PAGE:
// storageTest1.js
const d = localStorage.getItem("k1");
console.log(d);
// Test
$ deno run storageTest1.js
null
// Storage directory
~/Library/Caches/deno/location_data: ls -l
total 0
drwxr-xr-x 3 mayankc staff 96 Jan 27 18:31 845857c5ba27e9912cfc1de8b6f8261b86fd13e857aa12f044d59895ebac4ccd
drwxr-xr-x 3 mayankc staff 96 Jan 27 18:28 92dc35f73a8a47b9f4df517ad0744dd596ae537e9608d33461eb99891fd28f14
drwxr-xr-x 3 mayankc staff 96 Jan 27 18:29 ccd539c6c7447c6d3830b2816f029f5dda4a347e383a608fa7fef00e36432b29
Within an application, there is a way to segregate data further by specifying the --location argument. This creates a separate database for each location, which is separate from the database that gets created if location is not specified. Each application can open and use a different database by utilizing the --location argument.
// Using location
$ deno run --location https://deno.com storageTest.js
null
// Storage directory
~/Library/Caches/deno/location_data: ls -l
total 0
drwxr-xr-x 3 mayankc staff 96 Jan 27 18:31 845857c5ba27e9912cfc1de8b6f8261b86fd13e857aa12f044d59895ebac4ccd
drwxr-xr-x 3 mayankc staff 96 Jan 27 18:28 92dc35f73a8a47b9f4df517ad0744dd596ae537e9608d33461eb99891fd28f14
drwxr-xr-x 3 mayankc staff 96 Jan 27 18:29 ccd539c6c7447c6d3830b2816f029f5dda4a347e383a608fa7fef00e36432b29
drwxr-xr-x 3 mayankc staff 96 Jan 27 18:32 d1e195fe7f09a0f7760e7ebbe4e23ac702228747ddf77b771b3055c3e7e5d29f
// Using a different location
$ deno run --location https://denodeploy.com storageTest.js
null
// Storage directory
~/Library/Caches/deno/location_data: ls -l
total 0
drwxr-xr-x 3 mayankc staff 96 Jan 27 18:31 845857c5ba27e9912cfc1de8b6f8261b86fd13e857aa12f044d59895ebac4ccd
drwxr-xr-x 3 mayankc staff 96 Jan 27 18:32 90a9a993d66b0c1d647ea90e4039ebd4733927f43fa583c3636f5a338be65a3e
drwxr-xr-x 3 mayankc staff 96 Jan 27 18:28 92dc35f73a8a47b9f4df517ad0744dd596ae537e9608d33461eb99891fd28f14
drwxr-xr-x 3 mayankc staff 96 Jan 27 18:29 ccd539c6c7447c6d3830b2816f029f5dda4a347e383a608fa7fef00e36432b29
drwxr-xr-x 3 mayankc staff 96 Jan 27 18:32 d1e195fe7f09a0f7760e7ebbe4e23ac702228747ddf77b771b3055c3e7e5d29f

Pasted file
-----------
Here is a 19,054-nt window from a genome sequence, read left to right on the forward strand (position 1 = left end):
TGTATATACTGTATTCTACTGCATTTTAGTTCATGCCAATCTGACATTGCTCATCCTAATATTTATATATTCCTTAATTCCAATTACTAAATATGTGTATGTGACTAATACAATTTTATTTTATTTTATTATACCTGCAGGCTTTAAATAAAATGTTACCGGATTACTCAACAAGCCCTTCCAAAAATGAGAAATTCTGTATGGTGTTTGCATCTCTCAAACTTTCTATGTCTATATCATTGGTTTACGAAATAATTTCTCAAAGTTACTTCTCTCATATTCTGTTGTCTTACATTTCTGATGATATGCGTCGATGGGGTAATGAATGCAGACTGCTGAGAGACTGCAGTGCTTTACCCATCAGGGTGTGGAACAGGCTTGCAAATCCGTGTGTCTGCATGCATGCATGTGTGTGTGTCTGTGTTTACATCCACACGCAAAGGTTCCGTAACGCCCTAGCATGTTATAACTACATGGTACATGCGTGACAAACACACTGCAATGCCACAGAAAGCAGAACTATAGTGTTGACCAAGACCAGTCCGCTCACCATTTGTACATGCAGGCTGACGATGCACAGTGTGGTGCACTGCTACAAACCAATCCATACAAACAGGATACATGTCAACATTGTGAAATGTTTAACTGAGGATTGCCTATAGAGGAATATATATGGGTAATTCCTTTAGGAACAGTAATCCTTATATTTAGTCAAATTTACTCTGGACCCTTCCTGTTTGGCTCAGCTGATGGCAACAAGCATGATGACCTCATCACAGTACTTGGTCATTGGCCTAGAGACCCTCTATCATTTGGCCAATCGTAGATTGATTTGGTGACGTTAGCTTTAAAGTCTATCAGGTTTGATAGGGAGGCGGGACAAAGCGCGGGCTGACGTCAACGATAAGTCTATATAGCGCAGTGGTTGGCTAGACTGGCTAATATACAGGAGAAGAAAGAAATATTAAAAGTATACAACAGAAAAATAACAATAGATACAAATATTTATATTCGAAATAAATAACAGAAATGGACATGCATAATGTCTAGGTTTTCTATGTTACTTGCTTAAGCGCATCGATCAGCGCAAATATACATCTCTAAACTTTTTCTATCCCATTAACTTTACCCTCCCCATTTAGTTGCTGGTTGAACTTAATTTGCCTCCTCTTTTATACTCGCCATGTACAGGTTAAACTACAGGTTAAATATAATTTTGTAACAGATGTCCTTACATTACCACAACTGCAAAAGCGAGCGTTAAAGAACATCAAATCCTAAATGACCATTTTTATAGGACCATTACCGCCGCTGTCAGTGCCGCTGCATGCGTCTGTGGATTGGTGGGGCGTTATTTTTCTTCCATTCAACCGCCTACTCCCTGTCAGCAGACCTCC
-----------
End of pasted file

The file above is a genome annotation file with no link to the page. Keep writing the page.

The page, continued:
That's all about the database files. We'll now turn our attention to the internals of a couple of heavily used local storage APIs: getItem and setItem.

Get item from local storage

Getting an item from local storage is one of the two most used local storage APIs. The other one is setItem, which we'll see in the next section. This is a simple API with only one input: Key.
We'll trace the journey starting from the user space.
JS space
The getItem API code is as follows:
getItem(key) {
webidl.assertBranded(this, StoragePrototype);
const prefix = "Failed to execute 'getItem' on 'Storage'";
webidl.requiredArguments(arguments.length, 1, prefix);
key = webidl.converters.DOMString(key, prefix, "Argument 1");
return op_webstorage_get(key, this[_persistent]);
}
This is a very simple function that
  • Validates the presence of input key
  • Defers the work to a rust OP called op_webstorage_get
Rust space
The OP function called op_webstorage_get is a synchronous function, that runs a query in the SQLite database and sends the result back. Note that the getItem and setItem are synchronous functions.
#[op2]
#[string]
pub fn op_webstorage_get(
state: &mut OpState,
#[string] key_name: String,
persistent: bool,
) -> Result<Option<String>, AnyError> {